Indigenous Self-determination through a Government Agency? The Impossible Task of the Swedish Samediggi
Number of Authors: 2
2016 (English)In: International Journal on Minority and Group Rights, ISSN 1385-4879, E-ISSN 1571-8115, Vol. 23, no 1, 105-127 p.Article in journal (Refereed) Published
The last two decades have witnessed a growing global acknowledgement of indigenous rights, for instance manifested in the 2007 UN Declaration on the Rights of Indigenous Peoples. The Nordic countries have all responded to the rights claims of the indigenous Sami people by establishing popularly elected Samediggis (Sami Parliaments) to serve as their representative bodies. Internationally, the Samediggis are often referred to as 'models' for indigenous self-governance and participation. Using in-depth interviews with politicians and civil servants, this article provides the first empirical study of the daily work of the Swedish Samediggi, with a specific focus on its institutional design as a government agency with dual roles: as an administrative authority under the Swedish government and as a popularly elected representative body of the Sami people. We examine how these dual roles affect the work of the Samediggi and if the Swedish Samediggi safeguards the Sami right to self-determination.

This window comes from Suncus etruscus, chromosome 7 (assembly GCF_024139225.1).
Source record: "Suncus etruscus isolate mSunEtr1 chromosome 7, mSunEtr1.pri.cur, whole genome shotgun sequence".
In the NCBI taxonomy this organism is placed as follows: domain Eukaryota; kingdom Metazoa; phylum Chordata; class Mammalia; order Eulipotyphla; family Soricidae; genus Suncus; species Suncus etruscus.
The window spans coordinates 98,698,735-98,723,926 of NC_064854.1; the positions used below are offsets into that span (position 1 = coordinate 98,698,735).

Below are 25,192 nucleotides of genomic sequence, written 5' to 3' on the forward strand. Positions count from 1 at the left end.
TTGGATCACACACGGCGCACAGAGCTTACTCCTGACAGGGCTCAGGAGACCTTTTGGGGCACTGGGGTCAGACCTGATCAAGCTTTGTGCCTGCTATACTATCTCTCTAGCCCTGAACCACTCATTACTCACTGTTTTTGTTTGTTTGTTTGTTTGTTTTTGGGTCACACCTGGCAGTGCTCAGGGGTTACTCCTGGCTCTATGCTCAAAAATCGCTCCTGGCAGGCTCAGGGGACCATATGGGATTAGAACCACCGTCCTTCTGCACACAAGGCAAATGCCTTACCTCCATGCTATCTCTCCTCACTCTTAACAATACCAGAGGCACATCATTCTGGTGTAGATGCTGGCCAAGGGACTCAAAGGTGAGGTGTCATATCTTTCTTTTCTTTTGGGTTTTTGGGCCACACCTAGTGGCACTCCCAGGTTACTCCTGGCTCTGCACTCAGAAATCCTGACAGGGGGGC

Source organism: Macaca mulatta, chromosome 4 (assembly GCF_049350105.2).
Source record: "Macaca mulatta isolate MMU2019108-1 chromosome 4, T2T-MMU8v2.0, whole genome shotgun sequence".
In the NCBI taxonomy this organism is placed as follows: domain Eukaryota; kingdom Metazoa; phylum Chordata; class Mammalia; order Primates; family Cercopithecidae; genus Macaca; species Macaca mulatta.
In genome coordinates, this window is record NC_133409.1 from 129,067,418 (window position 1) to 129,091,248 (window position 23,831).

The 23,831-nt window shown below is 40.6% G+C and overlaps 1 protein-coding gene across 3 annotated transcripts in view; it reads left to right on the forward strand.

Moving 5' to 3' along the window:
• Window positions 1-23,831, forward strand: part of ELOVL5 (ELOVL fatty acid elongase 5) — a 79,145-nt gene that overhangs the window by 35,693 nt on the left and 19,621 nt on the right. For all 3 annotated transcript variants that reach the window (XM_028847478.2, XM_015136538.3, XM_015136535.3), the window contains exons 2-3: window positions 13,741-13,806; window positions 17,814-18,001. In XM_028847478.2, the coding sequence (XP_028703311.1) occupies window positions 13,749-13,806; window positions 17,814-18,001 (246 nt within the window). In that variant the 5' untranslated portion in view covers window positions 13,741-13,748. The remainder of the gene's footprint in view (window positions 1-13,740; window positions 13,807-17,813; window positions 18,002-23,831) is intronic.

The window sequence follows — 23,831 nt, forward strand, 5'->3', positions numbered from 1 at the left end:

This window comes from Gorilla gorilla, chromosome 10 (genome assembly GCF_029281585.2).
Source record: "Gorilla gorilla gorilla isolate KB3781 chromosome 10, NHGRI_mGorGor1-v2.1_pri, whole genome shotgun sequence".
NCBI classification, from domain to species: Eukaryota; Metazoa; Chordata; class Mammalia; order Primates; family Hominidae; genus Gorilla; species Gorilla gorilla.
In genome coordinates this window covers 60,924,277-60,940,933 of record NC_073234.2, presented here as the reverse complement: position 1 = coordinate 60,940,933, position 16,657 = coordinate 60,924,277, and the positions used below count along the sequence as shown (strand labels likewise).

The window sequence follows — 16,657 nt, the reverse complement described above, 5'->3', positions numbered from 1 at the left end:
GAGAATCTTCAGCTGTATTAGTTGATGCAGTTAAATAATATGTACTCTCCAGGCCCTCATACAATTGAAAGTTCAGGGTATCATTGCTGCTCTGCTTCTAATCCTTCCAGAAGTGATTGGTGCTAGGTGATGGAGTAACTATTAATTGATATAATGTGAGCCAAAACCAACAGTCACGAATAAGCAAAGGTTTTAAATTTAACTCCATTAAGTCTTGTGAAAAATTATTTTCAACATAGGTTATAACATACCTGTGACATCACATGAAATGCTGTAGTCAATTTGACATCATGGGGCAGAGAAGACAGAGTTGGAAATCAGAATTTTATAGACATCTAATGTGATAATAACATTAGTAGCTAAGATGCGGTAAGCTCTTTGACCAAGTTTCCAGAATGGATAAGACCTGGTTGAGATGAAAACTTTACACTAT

Place, publisher, year, edition, pages
2016. Vol. 23, no 1, 105-127 p.
indigenous rights, self-determination, representation, governance, Samediggi/Sami Parliament
IdentifiersURN: urn:nbn:se:su:diva-134161DOI: 10.1163/15718115-02301004ISI: 000381643200004OAI: oai:DiVA.org:su-134161DiVA: diva2:1014712